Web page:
35. Which is most important? GGO or GWFO?
36. What happens to the data in the GWFO data folder if I run the same optimization with a different fitness number?
37 Is the GGO/GWFO compatible with TS8.x / TS2000i?
38. What regional settings should be used with GGO/GWFO?
39. What is the concept/benefits behind Stress Testing?
40. How does the Weighted fitness function (Fitness #10 in GGO) works?

41. How does the GWFO work?
42. How do I select the best/most robust system/parameters using GWFO?
43. I get an "Array out of bounds error" when using Concurrent genetic walk-forward?
44. How can I verify the WFO result?
45. In GWFO, how do you determine the parameter names for the suggested values to be used for x number of days?
46. When I run GWFO I get all zero parameters for a specific/all runs?
47. What happens to the data in the WFO data folder if I run the same optimization with a different fitness number?
48. What exactly is Walk Forward robustness based on?
49. Can I specify different fitness functions when walk forward testing ?
50. I'm getting a robustness of >100% on one of my systems. Is that possible?

51. What is the difference between a rolling and anchored walk-forward?
52. How does GWFO calculate the in/out-of-sample windows?
53. How can I audit the GWFO OptimizationSummary and WalkForwardSummary?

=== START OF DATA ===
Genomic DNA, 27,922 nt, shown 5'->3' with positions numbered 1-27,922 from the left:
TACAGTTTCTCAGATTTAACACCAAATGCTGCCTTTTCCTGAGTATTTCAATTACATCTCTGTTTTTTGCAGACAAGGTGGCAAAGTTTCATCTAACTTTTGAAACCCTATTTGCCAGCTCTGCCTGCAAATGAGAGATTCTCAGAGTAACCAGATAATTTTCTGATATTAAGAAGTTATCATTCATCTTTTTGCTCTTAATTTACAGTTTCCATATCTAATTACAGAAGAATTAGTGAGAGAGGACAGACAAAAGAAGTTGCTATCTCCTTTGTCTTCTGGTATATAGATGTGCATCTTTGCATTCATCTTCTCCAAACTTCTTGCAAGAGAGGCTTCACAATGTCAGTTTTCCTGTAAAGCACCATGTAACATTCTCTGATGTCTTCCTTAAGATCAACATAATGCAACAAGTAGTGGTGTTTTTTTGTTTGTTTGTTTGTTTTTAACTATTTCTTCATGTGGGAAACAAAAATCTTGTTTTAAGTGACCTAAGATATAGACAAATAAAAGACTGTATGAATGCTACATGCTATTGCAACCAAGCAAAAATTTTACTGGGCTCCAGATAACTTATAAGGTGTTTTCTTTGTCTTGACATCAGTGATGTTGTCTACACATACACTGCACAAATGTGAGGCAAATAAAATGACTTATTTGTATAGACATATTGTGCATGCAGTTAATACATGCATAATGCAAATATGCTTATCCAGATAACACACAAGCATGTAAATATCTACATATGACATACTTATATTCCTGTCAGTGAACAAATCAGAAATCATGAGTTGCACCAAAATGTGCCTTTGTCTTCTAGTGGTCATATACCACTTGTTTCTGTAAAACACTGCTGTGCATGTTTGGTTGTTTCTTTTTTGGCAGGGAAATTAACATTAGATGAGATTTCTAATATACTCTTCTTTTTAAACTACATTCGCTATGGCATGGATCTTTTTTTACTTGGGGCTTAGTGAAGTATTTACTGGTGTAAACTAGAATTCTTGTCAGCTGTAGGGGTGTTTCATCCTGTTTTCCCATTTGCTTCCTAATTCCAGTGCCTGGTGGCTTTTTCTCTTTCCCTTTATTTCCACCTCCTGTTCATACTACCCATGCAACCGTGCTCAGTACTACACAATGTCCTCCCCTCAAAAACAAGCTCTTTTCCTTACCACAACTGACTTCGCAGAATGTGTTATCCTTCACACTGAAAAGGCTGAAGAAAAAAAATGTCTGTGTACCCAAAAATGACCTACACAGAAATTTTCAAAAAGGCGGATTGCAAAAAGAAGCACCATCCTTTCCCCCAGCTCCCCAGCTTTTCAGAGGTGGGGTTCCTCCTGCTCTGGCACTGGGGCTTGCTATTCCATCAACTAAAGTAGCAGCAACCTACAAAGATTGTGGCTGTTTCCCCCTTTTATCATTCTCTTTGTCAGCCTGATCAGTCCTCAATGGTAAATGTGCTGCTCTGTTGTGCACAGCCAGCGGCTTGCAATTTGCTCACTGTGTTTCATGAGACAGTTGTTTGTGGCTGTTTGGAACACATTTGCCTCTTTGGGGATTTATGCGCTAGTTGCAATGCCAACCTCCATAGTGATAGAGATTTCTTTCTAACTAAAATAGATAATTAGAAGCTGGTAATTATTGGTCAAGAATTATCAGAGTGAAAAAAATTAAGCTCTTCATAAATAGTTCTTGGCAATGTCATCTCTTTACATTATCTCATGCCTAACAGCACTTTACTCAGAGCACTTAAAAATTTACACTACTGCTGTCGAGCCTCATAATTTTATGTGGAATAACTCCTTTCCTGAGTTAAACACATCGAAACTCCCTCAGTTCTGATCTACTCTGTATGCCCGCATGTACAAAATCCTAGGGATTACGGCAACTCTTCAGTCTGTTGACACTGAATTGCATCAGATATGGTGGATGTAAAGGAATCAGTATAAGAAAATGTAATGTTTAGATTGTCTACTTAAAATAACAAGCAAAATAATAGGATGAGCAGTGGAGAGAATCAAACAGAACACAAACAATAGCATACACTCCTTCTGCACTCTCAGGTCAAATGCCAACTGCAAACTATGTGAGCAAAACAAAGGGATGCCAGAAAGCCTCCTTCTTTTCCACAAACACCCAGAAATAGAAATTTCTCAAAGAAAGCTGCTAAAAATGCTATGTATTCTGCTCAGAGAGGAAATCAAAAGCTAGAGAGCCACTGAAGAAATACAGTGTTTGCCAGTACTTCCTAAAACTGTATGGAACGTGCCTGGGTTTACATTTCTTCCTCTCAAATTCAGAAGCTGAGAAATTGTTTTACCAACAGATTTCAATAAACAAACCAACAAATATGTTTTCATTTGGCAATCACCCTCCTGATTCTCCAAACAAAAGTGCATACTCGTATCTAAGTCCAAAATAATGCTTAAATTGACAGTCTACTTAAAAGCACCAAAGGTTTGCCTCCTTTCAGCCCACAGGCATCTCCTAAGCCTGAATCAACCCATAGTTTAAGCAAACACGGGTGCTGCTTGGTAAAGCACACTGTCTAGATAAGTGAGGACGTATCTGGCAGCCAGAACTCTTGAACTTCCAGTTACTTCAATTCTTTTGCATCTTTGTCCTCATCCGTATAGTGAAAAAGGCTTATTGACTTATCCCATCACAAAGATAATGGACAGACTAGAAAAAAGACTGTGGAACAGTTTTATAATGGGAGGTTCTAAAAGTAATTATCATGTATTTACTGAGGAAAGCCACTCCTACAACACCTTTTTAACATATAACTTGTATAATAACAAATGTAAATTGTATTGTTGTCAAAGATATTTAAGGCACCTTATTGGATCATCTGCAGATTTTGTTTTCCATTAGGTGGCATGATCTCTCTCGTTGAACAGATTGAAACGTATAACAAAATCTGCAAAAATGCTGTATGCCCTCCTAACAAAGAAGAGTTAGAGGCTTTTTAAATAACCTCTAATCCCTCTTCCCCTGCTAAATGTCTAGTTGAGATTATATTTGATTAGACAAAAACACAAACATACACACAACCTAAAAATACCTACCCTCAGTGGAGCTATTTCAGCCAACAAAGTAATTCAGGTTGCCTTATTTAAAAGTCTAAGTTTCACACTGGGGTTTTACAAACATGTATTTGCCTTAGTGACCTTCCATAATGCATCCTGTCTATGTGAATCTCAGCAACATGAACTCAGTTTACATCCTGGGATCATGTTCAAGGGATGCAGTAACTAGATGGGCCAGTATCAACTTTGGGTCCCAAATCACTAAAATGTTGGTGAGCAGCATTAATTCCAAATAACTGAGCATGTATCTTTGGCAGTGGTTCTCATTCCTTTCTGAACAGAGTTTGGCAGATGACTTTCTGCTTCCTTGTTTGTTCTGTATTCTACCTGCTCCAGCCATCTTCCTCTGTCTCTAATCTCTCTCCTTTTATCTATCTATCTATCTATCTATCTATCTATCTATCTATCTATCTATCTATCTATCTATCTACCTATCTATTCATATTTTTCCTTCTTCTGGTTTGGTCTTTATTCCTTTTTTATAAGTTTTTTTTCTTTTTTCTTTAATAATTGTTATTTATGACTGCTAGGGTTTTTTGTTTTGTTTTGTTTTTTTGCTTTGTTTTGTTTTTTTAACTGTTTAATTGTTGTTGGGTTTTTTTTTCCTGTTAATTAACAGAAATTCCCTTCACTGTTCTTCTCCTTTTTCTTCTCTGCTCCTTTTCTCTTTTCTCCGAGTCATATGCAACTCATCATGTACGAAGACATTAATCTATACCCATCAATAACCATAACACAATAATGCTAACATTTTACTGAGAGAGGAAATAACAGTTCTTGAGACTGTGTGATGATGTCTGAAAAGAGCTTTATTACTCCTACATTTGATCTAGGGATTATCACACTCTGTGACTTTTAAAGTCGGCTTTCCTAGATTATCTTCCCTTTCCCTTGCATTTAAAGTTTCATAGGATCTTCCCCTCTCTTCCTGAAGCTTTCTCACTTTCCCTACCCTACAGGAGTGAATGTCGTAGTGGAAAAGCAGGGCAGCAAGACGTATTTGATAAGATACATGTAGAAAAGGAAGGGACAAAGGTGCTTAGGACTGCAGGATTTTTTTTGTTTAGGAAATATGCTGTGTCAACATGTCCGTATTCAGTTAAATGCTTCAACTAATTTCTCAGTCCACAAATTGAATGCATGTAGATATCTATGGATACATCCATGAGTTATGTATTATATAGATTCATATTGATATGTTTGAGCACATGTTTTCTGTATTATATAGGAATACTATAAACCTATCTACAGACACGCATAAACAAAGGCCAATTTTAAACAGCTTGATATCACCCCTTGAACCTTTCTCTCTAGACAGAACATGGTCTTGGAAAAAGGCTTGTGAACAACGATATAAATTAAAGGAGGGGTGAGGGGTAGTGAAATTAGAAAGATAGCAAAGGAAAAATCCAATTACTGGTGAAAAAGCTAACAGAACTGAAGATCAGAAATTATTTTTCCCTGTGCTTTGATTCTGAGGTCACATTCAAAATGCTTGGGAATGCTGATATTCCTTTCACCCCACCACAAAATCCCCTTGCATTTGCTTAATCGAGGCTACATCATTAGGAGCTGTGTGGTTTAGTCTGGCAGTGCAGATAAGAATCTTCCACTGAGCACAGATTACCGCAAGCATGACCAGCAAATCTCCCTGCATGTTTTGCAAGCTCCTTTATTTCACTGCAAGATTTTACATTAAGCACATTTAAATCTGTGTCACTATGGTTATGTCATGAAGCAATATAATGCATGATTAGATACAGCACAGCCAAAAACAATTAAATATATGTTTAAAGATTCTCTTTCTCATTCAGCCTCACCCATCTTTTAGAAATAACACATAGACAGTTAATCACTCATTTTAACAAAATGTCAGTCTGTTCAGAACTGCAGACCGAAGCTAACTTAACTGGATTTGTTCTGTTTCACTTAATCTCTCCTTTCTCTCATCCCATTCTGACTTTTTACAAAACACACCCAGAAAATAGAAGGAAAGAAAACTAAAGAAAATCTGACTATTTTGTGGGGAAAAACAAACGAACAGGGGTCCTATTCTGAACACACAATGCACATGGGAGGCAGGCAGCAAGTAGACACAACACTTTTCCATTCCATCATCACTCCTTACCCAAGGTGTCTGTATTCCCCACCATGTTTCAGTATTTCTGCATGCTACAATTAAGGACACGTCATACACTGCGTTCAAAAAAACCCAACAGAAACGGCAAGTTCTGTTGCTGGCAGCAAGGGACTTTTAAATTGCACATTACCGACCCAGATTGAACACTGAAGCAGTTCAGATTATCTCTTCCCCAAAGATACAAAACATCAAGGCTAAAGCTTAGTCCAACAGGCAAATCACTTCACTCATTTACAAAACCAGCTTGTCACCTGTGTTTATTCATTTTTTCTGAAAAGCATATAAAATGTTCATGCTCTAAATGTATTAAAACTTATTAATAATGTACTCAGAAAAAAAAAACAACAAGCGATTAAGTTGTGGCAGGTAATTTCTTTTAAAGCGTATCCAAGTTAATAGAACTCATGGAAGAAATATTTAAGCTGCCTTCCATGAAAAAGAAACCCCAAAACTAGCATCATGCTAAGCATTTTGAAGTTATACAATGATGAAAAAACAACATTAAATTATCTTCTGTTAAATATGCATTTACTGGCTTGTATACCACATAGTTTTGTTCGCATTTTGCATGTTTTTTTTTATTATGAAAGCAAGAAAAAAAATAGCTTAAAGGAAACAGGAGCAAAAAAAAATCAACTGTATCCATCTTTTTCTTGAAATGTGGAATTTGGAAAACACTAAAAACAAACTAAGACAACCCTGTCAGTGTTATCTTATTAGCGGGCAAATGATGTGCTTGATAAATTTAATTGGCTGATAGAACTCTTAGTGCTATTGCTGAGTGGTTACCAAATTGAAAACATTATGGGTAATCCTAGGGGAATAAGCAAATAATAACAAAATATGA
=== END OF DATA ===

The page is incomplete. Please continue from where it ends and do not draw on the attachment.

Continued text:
54. Should look inside bar back testing resolution be turned on, when using GGO/GWFO?
55. When using GGO, I get an error "Exception EInOutError in Module gadll.dll. Read beyond end of file"
56. Why does some traders select parameters as per the GGO optimization report instead of simply using the parameters suggested by the GWFO?
57. What is the difference between the OOS testing during a regular GGO optimization and the OOS testing done by the GWFO?
58. Where can I read more about walk-forward analysis?
59. Is there an efficient way to use GGO to do some Quick Screening of Strategies?
60. How do I set final input values for my GGO optimized strategy, to be used in real-time?
61. Why are there fewer GWFO trading history files than the number of GGO Iterations performed?
62. My concurrent walk-forward produces results with lots of zeros?
63.What factors mostly influence the execution speed of GGO/GWFO and how much can the GGO/GWFO benefit from multithreads/multi-cores?


1a. What makes GGO/GWFO so unique? What is The Grail methodology?
The Grail Genetic Optimizer (GGO) has an important advantage when compared to other genetic optimizers. Where existing genetic optimizers should be carefully monitored during the optimization process to prevent over-optimization, GGO has a much more sophisticated but also more effective approach to prevent curve fitting. This is because the actual selection of final parameters does not take place in GGO but is made with the help of the Walk-forward optimizer (GWFO). GGO merely selects profitable solutions to be properly walk-forward tested at a later stage by GWFO. GWFO enables the user to perform a detailed walk-forward analysis on those solutions selected by GGO, thereby providing much higher statistical evidence/assurance than other methods.